On an emotional day on Merseyside, the Reds beat title rivals Manchester City 3-2 in a pulsating clash and must now be considered favourites to win the title
By Greg Stobart at Anfield
Liverpool stand on the brink of making history and the enormity of Sunday's victory over Manchester City pulsated around every inch of Anfield at the final whistle. They have won 10 games in a row, just four more and they will become champions for the first time since 1990.
The significance of beating their title rivals was encapsulated as Steven Gerrard fought back tears at the final whistle. As the Reds captain addressed his team-mates in an emotional huddle, he implored them to reproduce this display against Norwich next week, the passion and belief caught perfectly by the television cameras.
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3. Man City
What a wonderful game and what a perfect result for Liverpool. It was more than just a statement that they mean business - we already knew that - Brendan Rodgers’ men are now favourites to win the title.
As early as two hours before kick-off, Liverpool supporters lined Anfield Road, a sea of red scarves and shirts singing great songs from the club’s past and laying tributes at the Hillsborough memorial.
Even the arrival of the home team bus was greeted with a roar that matched the noise you might hear for a goal at some Premier League grounds. The inescapable feeling before kick-off was that Liverpool wanted this more than City, more than anyone.
It was an emotional afternoon on Merseyside. The pre-match rendition of You’ll Never Walk Alone was hair-raising, the minute’s silence to commemorate the Hillsborough disaster a painful reminder that, after all, this is still just a game.
How appropriate it would be if Liverpool were to win the title on the year of the 25th anniversary of the tragedy that has affected this club so deeply.
Once the action got underway, Liverpool matched the intensity in the stands with their performance on the pitch. They were so hungry, so sharp, snapping into tackles and attacking with breathtaking speed and ambition.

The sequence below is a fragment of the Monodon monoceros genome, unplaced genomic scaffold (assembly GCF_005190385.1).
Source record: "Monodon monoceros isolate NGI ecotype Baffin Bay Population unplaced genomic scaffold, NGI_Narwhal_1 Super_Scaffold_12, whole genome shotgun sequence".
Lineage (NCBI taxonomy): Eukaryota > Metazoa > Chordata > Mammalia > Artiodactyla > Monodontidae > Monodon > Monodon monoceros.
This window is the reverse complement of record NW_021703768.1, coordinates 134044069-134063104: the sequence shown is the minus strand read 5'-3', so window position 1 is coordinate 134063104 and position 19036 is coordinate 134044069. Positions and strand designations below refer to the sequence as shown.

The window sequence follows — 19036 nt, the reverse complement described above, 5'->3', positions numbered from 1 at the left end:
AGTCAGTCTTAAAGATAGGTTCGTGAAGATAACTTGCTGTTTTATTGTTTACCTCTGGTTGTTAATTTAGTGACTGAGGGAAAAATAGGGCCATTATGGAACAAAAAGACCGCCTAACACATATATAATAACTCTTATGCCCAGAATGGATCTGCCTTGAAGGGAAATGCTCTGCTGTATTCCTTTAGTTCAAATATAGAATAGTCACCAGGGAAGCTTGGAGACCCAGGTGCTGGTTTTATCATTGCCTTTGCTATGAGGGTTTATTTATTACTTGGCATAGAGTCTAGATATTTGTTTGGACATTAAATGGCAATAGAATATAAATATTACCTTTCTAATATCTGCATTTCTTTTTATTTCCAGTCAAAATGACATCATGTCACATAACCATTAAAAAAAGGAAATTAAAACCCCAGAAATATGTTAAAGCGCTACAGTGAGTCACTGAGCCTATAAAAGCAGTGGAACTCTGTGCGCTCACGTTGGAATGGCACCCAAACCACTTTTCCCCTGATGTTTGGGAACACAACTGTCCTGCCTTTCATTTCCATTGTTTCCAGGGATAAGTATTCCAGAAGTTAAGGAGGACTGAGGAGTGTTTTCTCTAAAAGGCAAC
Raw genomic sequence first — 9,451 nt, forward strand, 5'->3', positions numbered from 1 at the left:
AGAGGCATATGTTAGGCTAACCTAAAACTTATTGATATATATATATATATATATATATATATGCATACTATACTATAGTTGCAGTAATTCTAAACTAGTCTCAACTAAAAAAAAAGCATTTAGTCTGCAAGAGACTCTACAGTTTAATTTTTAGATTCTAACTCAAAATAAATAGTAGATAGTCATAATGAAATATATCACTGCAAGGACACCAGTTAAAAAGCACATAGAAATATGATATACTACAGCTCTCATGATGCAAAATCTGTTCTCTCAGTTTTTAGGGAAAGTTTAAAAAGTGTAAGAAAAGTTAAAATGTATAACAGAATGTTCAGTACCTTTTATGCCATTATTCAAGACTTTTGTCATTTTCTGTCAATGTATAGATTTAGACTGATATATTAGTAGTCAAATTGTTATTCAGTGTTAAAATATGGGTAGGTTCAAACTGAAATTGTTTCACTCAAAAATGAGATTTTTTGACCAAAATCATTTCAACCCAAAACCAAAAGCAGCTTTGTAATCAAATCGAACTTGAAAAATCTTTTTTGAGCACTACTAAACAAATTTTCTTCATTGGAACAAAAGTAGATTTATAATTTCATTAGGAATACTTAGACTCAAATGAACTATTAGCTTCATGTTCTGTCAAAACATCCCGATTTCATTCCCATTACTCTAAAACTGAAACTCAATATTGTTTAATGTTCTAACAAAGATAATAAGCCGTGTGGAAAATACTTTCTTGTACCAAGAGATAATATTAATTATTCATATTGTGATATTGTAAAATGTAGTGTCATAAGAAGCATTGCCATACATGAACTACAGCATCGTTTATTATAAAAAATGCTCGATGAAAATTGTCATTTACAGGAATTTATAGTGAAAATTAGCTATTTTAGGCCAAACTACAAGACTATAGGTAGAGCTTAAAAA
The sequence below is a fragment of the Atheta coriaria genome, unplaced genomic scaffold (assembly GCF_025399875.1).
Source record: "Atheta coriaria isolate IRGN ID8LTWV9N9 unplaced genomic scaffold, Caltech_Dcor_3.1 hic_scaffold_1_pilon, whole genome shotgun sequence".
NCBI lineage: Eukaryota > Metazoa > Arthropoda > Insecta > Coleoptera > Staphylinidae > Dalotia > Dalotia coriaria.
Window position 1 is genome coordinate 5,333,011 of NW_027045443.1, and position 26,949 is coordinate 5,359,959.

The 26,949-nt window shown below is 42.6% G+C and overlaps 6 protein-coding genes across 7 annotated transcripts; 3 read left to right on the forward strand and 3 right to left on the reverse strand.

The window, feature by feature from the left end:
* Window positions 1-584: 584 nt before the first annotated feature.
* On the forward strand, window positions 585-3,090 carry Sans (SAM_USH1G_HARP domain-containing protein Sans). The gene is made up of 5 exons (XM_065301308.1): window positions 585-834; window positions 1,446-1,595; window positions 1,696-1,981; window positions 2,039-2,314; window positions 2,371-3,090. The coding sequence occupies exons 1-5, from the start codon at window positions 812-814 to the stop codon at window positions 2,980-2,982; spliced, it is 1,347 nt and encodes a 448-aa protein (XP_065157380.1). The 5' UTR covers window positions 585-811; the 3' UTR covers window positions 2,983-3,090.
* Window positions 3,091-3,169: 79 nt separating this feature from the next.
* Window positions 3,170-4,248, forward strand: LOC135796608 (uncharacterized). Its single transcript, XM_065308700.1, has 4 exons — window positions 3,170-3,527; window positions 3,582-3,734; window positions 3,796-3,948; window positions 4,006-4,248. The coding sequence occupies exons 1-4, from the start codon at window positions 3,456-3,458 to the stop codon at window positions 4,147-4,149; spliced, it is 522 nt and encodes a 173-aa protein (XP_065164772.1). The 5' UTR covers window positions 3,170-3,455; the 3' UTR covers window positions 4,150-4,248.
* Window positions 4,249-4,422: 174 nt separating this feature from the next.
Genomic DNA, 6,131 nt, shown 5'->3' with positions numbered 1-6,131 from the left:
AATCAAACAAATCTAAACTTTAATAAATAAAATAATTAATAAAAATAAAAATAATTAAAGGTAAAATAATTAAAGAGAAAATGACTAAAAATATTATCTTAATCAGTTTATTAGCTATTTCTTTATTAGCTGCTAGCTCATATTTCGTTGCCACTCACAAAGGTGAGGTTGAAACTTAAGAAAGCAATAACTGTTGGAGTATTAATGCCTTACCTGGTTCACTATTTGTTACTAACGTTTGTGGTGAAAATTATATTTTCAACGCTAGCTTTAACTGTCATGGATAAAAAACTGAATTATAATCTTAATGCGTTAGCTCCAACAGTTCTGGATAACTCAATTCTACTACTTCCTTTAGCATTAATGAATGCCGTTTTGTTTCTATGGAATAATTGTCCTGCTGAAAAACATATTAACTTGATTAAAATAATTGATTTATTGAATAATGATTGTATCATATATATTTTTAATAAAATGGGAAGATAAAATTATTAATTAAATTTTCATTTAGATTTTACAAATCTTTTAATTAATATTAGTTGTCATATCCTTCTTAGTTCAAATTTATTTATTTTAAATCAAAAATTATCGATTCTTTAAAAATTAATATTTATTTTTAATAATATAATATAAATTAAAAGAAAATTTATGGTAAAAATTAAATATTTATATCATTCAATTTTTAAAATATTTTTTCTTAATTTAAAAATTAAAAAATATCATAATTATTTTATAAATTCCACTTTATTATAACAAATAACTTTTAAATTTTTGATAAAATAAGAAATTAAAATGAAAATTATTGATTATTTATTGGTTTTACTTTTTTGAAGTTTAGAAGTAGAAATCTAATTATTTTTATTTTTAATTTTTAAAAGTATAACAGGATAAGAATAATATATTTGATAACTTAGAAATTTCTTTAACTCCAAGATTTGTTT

If Liverpool finish the job, it will be one of the great stories of the Premier League era. A side that finished seventh in the Premier League last season have developed into a wonderful team playing in keeping with Liverpool’s richest and best traditions.
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It took just six minutes for Raheem Sterling to open the scoring. The winger brilliantly kept his cool after being played in by Luis Suarez, shifting the ball on to his right foot and finishing emphatically past Joe Hart. The only word to describe the scenes in the Kop would be delirium.
The Reds turned the screw and could have been four up at half-time. As it was, they went in at the break with a two goal advantage thanks to Martin Skrtel’s glancing header from Philippe Coutinho’s well taken corner.
When City pegged them back to 2-2, it felt as though the visitors would be the team to find the winner - and they almost did when David Silva poked just wide of an empty net at full stretch.
But Liverpool showed the character of champions just when they needed it most. Coutinho pounced on Vincent Kompany’s sliced clearance to whip a wonderful low shot into the bottom corner.
The whole stadium went wild. Rodgers, so often the epitome of cool, could not resist a jig and a dance on the pitch, turning to owner John W Henry in the directors box with an enormous smile and a clenched fist. “We’re going to win the league,” rang around Anfield and it sounded like 400,000 - not 40,000 - were in this famous old ground.
“I thought we were incredible today,” said Rodgers. “We showed so much spirit, so much quality. We were outstanding in the first-half. It showed you the character in this group to come back.”
Rodgers will do his best this week to make sure his players stay calm and focused. He has already lost Jordan Henderson to a three-game ban for a nasty studs-up challenge on Samir Nasri in added time for which he was shown a straight red card.
Luis Suarez was also fortunate to escape a second booking for a blatant dive, while he was constantly in the ear of referee Mark Clattenburg. They need the Uruguayan to play every minute of the remainder of the campaign, particularly if the injury that forced off Daniel Sturridge proves more serious than first appeared.
But the players’ reactions at full-time shows their belief. A year after Sir Alex Ferguson retired, they sense this is the time to get back on their perch.
And nobody here today could disagree.